Food-delivery wars heat up

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Will winning the battle for locked-down Western stomachs ever translate into profits?


JOSé AVILLEZ, a Portuguese chef, has picked up two Michelin stars for his inventive takes on traditional dishes such as a pudding that daringly combines chocolate ganache with cuttlefish ink. On June 29th he experimented again: his Lisbon-based restaurant, Bairro do Avillez, started serving gourmands at home via Uber Eats.

It joins the likes of London’s Hakkasan and Claro in Brooklyn, which before covid-19 would never have dreamed of relying on a service associated with burgers and pizza. In May Dara Khosrowshahi, Uber’s boss, said the recruitment of such upmarket restaurants would expand the industry.

The veteran is Just Eat Takeaway.com, an Anglo-Dutch firm that in June bulked up by buying Grubhub, an American one, for $7.3bn. Both offer online access to restaurants that for the most part already have delivery drivers (though each is also investing in its own fleet). The trio of later arrivals on the scene—Uber Eats and two American rivals, Postmates and DoorDash—rely instead on armies of gig-economy couriers.

Uber seems bent on dominating the industry. On June 29th it reportedly offered $2.6bn to buy Postmates, which ranks fourth in America by revenue. The approach might relaunch plans for an initial public offering (IPO), which Postmates shelved last year after lukewarm interest from investors. At the time, food-delivery was becoming a poster-child for tech businesses whose footprint in the physical world meant that costs tended to grow as fast as revenues, or faster.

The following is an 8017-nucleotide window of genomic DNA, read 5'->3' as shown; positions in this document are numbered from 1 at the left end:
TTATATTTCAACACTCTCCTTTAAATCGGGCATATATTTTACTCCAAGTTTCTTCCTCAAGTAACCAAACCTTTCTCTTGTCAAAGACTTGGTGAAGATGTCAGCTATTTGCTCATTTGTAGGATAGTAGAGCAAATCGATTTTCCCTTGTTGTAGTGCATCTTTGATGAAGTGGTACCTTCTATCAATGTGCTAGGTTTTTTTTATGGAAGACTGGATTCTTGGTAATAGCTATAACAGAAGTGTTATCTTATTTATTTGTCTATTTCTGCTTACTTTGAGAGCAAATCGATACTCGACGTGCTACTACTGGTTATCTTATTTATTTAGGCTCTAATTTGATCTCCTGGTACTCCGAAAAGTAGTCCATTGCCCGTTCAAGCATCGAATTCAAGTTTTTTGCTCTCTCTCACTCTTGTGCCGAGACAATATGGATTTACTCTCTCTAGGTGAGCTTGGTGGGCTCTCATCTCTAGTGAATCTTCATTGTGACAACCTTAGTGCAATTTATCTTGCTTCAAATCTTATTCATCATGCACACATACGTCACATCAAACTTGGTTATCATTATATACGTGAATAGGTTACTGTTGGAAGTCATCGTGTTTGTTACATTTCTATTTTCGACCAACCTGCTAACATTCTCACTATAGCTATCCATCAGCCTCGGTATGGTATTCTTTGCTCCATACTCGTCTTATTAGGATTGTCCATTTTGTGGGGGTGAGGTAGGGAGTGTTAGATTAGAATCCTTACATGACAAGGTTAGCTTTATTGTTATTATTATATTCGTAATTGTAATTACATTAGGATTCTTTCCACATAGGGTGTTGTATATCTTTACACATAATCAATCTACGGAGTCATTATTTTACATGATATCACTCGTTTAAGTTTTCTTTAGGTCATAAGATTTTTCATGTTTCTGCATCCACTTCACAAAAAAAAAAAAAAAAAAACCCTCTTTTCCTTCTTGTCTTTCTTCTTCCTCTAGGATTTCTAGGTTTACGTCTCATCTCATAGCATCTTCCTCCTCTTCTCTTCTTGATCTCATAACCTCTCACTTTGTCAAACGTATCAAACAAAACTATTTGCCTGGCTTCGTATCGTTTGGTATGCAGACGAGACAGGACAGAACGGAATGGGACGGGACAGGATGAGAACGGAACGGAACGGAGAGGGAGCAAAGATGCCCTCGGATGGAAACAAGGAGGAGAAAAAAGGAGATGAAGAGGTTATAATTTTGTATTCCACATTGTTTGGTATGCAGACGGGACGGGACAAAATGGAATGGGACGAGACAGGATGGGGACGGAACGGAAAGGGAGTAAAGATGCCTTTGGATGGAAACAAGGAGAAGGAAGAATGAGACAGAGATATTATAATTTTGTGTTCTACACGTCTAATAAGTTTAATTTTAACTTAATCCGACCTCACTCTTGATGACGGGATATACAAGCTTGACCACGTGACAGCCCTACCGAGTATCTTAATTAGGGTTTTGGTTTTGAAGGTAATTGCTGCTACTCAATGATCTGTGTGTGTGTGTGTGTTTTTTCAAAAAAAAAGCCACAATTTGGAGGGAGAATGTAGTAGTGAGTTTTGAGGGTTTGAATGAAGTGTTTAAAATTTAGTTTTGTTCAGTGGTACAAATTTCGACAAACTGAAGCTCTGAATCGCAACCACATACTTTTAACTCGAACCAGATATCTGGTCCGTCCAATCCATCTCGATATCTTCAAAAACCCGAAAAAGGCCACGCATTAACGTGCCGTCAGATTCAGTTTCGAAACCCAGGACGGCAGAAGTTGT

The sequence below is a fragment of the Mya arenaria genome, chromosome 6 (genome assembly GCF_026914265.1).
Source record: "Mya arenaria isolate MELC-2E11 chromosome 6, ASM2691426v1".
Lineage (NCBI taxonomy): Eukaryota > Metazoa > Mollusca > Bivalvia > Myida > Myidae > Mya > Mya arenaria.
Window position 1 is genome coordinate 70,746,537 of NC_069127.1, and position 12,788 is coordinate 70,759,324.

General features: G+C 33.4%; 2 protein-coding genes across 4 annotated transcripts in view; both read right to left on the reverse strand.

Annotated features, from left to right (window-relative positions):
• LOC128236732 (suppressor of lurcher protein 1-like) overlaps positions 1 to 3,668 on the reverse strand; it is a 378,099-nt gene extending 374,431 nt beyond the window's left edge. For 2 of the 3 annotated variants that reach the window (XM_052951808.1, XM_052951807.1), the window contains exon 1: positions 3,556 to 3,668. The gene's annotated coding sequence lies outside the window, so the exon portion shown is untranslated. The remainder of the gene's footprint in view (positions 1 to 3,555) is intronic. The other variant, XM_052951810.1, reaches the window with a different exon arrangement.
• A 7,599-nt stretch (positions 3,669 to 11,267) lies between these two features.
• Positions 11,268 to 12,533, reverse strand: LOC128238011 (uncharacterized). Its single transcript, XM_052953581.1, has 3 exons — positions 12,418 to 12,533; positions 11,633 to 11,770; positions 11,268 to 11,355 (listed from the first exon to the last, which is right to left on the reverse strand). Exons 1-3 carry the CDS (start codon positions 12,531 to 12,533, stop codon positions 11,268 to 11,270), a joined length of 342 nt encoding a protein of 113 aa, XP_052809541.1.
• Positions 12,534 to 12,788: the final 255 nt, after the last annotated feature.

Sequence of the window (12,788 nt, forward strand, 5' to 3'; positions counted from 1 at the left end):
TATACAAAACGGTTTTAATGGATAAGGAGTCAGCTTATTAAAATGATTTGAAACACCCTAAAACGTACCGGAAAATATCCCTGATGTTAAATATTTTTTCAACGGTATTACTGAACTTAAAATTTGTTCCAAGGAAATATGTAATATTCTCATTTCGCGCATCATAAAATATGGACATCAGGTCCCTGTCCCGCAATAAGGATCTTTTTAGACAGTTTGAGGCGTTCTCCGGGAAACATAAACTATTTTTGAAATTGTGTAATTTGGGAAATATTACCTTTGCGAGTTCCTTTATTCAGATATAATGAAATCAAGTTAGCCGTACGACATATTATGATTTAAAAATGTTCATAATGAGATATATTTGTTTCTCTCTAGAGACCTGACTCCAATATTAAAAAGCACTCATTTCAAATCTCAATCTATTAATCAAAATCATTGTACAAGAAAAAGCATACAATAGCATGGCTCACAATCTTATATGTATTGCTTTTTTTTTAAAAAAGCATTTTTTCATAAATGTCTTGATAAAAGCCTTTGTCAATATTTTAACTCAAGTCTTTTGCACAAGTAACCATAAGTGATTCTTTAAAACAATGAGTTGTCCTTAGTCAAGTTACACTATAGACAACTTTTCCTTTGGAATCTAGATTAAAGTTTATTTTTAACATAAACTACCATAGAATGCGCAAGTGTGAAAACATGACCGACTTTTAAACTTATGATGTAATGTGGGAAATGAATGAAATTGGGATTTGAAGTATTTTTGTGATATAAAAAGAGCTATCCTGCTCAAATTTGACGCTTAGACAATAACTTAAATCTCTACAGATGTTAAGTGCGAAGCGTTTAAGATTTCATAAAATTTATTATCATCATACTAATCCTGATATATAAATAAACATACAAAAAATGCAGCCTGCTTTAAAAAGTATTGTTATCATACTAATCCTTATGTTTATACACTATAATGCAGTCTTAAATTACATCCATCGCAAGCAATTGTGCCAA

The pandemic has changed the mood again. Demand from locked-down consumers is surging. Grubhub recently reported revenue growth of 50% year on year, which may have accelerated in the past month or so. At Uber Eats, which operates in 45 countries, revenue in April was 89% higher than last year. In recent weeks the overall market has been expanding at rates above 100% in America, according to Mark Shmulik of Bernstein, a research firm. Despite continuing to lose money, DoorDash recently secured a valuation of $16bn, up from $12.7bn in late 2019.

Although sales are growing, profits remain elusive. Early last year the firms reined in spending on subsidies for consumers. Now strong demand has once again aroused hunger for market share. Grubhub’s profitability per order has duly dipped, according to Bernstein. Uber Eats is still losing an estimated $1.10 on each order, on average, though that is an improvement. Its $313m operating loss in the first quarter is some way from its ambition to achieve an operating margin of 30%.

Can the numbers add up? It is too early to tell, says Mr Shmulik. Consolidation may reduce costs and, in time, allow higher prices. At the same time, however, the business’s newfound prominence is drawing the attention of trustbusters and politicians concerned about the treatment of couriers and independent restaurants that rely on them to reach customers. In June Britain’s competition authority waved through Amazon’s investment in Deliveroo, a British firm. But Uber’s earlier talks with Grubhub foundered partly on antitrust concerns that might not have arisen without all the attention. Investors must wait to see if meal-delivery’s sweet ingredients overpower its sour ones.

Editor’s note: Some of our covid-19 coverage is free for readers of The Economist Today, our daily newsletter. For more stories and our pandemic tracker, see our coronavirus hub

This article appeared in the Business section of the print edition under the headline “Appetite for destruction”

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